Textiles are increasingly forming part of the architecture around us. Denna Jones talks to designer Samira Boon, who runs a textile architecture studio based in Amsterdam and Tokyo that collaborates with architects to formulate site-specific solutions.
Shakkei is the Japanese term for ‘borrowed landscape’, a concept that means the quality of life can be amplified and expanded by a window that ‘borrows’ a beautiful view. It is a concept that in tandem with the art of origami suffuses the architectural textile sculptures of Dutch artist Samira Boon. Initially trained as an architect, Boon designs and ‘builds’ structural shapes through weave while constantly exploring and expanding the adaptive and anthropomorphic qualities of a structural weave.
Boon’s strapline—‘because textile is the future of architecture’—explains the trajectory of her thinking, but the emotional and intellectual influences of her work are connected to her homes; The Netherlands where she was born, and her second home, Japan. ‘Yes, it’s interesting you mention Tadao Ando,’ Boon says during our interview. ‘His abstract inside and outside architectural framing corresponds with the Dutch way of seeing inside and outside.’ Pressed to explain, she adds, ‘We never close our curtains! It’s very Dutch. We leave our curtains open to enlarge our rooms and enjoy the landscape.’
Japanese inspiration (Boon lived in Japan, has an office there and collaborates with the University of Tokyo) extends to Japanese design, particularly reconfigurable sliding shoji room panels. ‘Screens and the view enlarge your life,’ says Boon. ‘You can change your space. They show how architecture can be adaptable and alive.’ Shakkei and its Dutch equivalent plus the mobility of sliding screens are evident in two recent commissions: 10,800 Horizons for Schiphol Airport’s Holland Boulevard and Boon’s Archi Folds sculptural ‘wings’ for Theaters Tilburg.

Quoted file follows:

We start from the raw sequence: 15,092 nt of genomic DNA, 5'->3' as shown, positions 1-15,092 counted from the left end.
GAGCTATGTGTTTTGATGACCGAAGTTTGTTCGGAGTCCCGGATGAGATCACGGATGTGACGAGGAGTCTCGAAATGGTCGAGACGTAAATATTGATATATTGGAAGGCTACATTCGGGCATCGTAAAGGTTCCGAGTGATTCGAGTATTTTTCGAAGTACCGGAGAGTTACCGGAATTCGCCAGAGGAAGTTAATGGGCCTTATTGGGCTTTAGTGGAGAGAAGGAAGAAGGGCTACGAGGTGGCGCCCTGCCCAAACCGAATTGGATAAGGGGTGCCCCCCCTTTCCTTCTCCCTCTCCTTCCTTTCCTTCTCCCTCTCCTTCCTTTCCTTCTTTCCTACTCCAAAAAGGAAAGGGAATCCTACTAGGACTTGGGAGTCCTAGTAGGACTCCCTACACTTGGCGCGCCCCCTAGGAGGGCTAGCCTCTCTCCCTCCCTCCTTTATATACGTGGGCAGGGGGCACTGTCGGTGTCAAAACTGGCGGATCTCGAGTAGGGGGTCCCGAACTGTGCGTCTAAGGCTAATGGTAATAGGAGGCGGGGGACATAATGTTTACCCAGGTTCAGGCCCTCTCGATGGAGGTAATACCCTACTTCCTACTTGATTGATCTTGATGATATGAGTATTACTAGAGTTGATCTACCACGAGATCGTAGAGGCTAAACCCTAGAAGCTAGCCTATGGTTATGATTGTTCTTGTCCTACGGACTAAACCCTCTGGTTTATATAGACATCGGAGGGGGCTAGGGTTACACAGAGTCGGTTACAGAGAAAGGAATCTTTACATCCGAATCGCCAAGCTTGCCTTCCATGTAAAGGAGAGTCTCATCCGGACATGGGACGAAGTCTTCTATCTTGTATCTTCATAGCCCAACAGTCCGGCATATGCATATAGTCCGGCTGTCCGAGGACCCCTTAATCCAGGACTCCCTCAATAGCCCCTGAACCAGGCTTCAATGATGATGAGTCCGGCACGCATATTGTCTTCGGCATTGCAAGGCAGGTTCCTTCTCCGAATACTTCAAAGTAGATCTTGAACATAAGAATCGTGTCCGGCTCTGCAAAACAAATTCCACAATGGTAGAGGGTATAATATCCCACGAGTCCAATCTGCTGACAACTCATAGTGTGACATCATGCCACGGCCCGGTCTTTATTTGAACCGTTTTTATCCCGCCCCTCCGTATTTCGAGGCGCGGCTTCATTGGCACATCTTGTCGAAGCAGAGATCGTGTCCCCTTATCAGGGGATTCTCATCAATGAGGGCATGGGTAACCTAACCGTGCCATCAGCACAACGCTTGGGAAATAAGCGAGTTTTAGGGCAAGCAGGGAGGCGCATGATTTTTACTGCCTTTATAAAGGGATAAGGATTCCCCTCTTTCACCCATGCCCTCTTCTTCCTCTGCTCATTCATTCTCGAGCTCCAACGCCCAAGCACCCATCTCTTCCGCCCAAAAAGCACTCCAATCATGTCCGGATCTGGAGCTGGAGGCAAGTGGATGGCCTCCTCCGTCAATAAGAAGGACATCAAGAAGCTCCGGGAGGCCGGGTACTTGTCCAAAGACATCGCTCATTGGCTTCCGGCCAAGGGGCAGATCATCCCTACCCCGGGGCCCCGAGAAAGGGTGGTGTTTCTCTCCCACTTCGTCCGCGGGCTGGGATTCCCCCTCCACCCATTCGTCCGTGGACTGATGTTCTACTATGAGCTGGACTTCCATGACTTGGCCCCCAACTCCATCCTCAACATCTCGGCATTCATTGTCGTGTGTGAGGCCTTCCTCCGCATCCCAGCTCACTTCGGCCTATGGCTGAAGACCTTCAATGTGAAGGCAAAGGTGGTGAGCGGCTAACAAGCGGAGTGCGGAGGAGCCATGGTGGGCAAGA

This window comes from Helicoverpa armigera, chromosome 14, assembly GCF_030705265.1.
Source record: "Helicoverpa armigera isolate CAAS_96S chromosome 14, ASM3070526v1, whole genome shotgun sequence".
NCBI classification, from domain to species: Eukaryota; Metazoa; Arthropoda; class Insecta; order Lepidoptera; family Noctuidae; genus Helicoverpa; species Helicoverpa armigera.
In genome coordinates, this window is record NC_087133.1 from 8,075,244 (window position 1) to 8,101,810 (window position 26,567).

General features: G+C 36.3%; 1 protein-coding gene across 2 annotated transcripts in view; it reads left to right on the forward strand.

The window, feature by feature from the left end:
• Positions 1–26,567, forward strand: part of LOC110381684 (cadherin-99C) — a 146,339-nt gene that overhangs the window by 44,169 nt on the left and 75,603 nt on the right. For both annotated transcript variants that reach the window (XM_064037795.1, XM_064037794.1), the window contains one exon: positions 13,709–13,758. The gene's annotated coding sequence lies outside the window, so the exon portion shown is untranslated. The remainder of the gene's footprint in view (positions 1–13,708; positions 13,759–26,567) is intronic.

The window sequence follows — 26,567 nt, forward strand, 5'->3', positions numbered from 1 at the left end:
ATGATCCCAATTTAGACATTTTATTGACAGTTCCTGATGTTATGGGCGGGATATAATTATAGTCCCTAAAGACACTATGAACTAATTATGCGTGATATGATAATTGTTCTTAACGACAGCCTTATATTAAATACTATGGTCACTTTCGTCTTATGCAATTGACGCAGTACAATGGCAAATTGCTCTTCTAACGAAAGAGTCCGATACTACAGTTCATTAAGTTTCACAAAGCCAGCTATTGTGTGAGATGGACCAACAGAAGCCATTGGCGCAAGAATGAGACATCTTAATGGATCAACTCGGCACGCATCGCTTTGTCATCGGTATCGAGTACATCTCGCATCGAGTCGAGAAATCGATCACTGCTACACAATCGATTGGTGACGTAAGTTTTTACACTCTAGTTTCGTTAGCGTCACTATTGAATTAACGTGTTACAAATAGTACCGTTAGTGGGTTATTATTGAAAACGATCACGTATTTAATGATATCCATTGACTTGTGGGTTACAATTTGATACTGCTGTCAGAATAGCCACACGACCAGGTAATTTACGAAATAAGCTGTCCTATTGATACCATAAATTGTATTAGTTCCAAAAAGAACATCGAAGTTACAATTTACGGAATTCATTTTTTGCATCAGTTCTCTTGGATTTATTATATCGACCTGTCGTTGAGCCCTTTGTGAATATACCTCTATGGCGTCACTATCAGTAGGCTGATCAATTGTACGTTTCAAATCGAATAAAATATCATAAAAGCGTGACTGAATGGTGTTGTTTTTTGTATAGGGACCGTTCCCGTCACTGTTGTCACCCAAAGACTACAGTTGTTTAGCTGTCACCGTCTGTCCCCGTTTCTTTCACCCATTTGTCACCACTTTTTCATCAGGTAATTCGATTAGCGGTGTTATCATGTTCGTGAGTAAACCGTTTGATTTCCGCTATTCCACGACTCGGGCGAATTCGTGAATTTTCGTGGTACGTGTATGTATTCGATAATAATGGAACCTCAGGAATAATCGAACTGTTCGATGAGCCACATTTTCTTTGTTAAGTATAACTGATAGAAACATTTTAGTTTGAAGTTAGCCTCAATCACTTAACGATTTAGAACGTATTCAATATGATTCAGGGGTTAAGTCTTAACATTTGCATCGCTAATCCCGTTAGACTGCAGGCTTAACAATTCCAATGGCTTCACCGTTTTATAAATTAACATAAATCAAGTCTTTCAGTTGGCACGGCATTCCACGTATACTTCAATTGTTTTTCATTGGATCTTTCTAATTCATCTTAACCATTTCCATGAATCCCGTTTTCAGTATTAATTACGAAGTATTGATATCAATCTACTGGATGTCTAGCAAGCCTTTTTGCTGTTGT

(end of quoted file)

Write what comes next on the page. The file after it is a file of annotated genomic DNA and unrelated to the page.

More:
Boon’s woven landscape for Schiphol is named for the number of threads that amplify her abstracted adaptation of Matthieu Verhoeven’s photograph Empty Landscape—a line of trees disappearing into the mist of the Dutch landscape. Just four yarns were used to weave 24 panels measuring almost three metres high and 26 metres long. ‘We could have used more yarns,’ she explains, ‘but it’s meant to “dematerialise” as an image.’ Pauses between panels acknowledge Ando’s ‘implied intervals’. A single four-metre ‘tributary’ leads into a staff-only corridor, creating a layered landscape view for passengers sitting in the airport’s nearby ‘living rooms’, while travellers on the parallel horizontal travelator become mobile actors in a textile ‘borrowed landscape’.
A flock of Boon’s dynamic Archi Folds hang from a ceiling at Theaters Tilburg. The origami-inspired structures are machine woven with a special monofilament warp that encourages them to fold themselves on the loom. Larger Archi Folds need initial human help to fold, but they are in Boon’s words ‘trainable’ and eventually they learn to self-fold like a ‘human muscle’. Facing a glass-window wall, the Theaters Tilburg Archi Folds frame the exterior view and create a borrowed landscape for people in the street. Designed to be rearranged like shoji and ‘flattened’ as ‘curtains’, Boon admits users prefer them to hang as sculptures: ‘I showed staff how to flatten them, and I encouraged them to change their shape, but they see them as art pieces.’ Perhaps the real reason for the reluctance is the Dutch love of throwing open the curtains to the outside and inviting the world to share your view.